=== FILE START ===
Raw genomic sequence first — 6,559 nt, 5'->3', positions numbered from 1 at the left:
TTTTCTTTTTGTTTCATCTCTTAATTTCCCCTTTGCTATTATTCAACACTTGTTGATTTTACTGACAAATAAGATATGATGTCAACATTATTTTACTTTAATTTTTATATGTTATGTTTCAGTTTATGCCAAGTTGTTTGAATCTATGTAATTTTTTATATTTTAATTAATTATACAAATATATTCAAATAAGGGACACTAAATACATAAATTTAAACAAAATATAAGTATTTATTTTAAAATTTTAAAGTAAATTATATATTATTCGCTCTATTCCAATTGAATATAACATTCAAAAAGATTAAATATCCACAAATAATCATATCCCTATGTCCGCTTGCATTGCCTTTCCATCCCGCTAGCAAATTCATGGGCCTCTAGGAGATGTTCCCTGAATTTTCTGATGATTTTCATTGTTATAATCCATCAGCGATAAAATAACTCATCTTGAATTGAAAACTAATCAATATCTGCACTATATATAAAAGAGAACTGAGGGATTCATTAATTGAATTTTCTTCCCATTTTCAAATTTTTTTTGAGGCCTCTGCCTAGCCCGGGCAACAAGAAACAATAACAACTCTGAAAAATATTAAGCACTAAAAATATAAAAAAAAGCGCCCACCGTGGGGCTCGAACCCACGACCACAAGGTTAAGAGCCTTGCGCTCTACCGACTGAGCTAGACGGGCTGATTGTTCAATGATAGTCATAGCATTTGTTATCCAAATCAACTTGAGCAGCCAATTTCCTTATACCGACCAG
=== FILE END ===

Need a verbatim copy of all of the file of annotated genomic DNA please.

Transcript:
Raw genomic sequence first — 6,559 nt, 5'->3', positions numbered from 1 at the left:
TTTTCTTTTTGTTTCATCTCTTAATTTCCCCTTTGCTATTATTCAACACTTGTTGATTTTACTGACAAATAAGATATGATGTCAACATTATTTTACTTTAATTTTTATATGTTATGTTTCAGTTTATGCCAAGTTGTTTGAATCTATGTAATTTTTTATATTTTAATTAATTATACAAATATATTCAAATAAGGGACACTAAATACATAAATTTAAACAAAATATAAGTATTTATTTTAAAATTTTAAAGTAAATTATATATTATTCGCTCTATTCCAATTGAATATAACATTCAAAAAGATTAAATATCCACAAATAATCATATCCCTATGTCCGCTTGCATTGCCTTTCCATCCCGCTAGCAAATTCATGGGCCTCTAGGAGATGTTCCCTGAATTTTCTGATGATTTTCATTGTTATAATCCATCAGCGATAAAATAACTCATCTTGAATTGAAAACTAATCAATATCTGCACTATATATAAAAGAGAACTGAGGGATTCATTAATTGAATTTTCTTCCCATTTTCAAATTTTTTTTGAGGCCTCTGCCTAGCCCGGGCAACAAGAAACAATAACAACTCTGAAAAATATTAAGCACTAAAAATATAAAAAAAAGCGCCCACCGTGGGGCTCGAACCCACGACCACAAGGTTAAGAGCCTTGCGCTCTACCGACTGAGCTAGACGGGCTGATTGTTCAATGATAGTCATAGCATTTGTTATCCAAATCAACTTGAGCAGCCAATTTCCTTATACCGACCAG